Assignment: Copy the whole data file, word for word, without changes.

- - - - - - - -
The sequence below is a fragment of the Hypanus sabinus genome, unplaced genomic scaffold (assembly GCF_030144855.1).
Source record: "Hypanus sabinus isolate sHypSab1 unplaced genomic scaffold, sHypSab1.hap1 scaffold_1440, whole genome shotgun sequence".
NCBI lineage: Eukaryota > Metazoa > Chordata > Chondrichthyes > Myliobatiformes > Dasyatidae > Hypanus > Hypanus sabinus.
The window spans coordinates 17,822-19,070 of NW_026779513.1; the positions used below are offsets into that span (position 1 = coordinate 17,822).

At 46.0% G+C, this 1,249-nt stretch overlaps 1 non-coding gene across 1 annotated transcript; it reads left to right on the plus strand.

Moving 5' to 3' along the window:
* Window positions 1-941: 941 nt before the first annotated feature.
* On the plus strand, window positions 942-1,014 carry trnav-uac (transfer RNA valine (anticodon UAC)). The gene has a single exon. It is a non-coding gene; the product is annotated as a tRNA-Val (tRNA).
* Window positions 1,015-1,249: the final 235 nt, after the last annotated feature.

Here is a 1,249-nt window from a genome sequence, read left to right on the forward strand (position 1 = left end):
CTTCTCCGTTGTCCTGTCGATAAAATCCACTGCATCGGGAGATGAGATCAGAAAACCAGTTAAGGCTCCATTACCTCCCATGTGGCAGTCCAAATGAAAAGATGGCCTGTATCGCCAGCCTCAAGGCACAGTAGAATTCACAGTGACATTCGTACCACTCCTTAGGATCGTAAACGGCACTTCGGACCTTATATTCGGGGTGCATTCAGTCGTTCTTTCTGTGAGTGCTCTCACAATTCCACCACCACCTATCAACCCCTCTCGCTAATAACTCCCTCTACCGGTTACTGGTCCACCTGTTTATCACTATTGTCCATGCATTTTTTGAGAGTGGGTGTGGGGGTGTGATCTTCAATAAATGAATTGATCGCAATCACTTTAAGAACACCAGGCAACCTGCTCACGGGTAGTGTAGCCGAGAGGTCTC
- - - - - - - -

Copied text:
The sequence below is a fragment of the Hypanus sabinus genome, unplaced genomic scaffold (assembly GCF_030144855.1).
Source record: "Hypanus sabinus isolate sHypSab1 unplaced genomic scaffold, sHypSab1.hap1 scaffold_1440, whole genome shotgun sequence".
NCBI lineage: Eukaryota > Metazoa > Chordata > Chondrichthyes > Myliobatiformes > Dasyatidae > Hypanus > Hypanus sabinus.
The window spans coordinates 17,822-19,070 of NW_026779513.1; the positions used below are offsets into that span (position 1 = coordinate 17,822).

At 46.0% G+C, this 1,249-nt stretch overlaps 1 non-coding gene across 1 annotated transcript; it reads left to right on the plus strand.

Moving 5' to 3' along the window:
* Window positions 1-941: 941 nt before the first annotated feature.
* On the plus strand, window positions 942-1,014 carry trnav-uac (transfer RNA valine (anticodon UAC)). The gene has a single exon. It is a non-coding gene; the product is annotated as a tRNA-Val (tRNA).
* Window positions 1,015-1,249: the final 235 nt, after the last annotated feature.

Here is a 1,249-nt window from a genome sequence, read left to right on the forward strand (position 1 = left end):
CTTCTCCGTTGTCCTGTCGATAAAATCCACTGCATCGGGAGATGAGATCAGAAAACCAGTTAAGGCTCCATTACCTCCCATGTGGCAGTCCAAATGAAAAGATGGCCTGTATCGCCAGCCTCAAGGCACAGTAGAATTCACAGTGACATTCGTACCACTCCTTAGGATCGTAAACGGCACTTCGGACCTTATATTCGGGGTGCATTCAGTCGTTCTTTCTGTGAGTGCTCTCACAATTCCACCACCACCTATCAACCCCTCTCGCTAATAACTCCCTCTACCGGTTACTGGTCCACCTGTTTATCACTATTGTCCATGCATTTTTTGAGAGTGGGTGTGGGGGTGTGATCTTCAATAAATGAATTGATCGCAATCACTTTAAGAACACCAGGCAACCTGCTCACGGGTAGTGTAGCCGAGAGGTCTC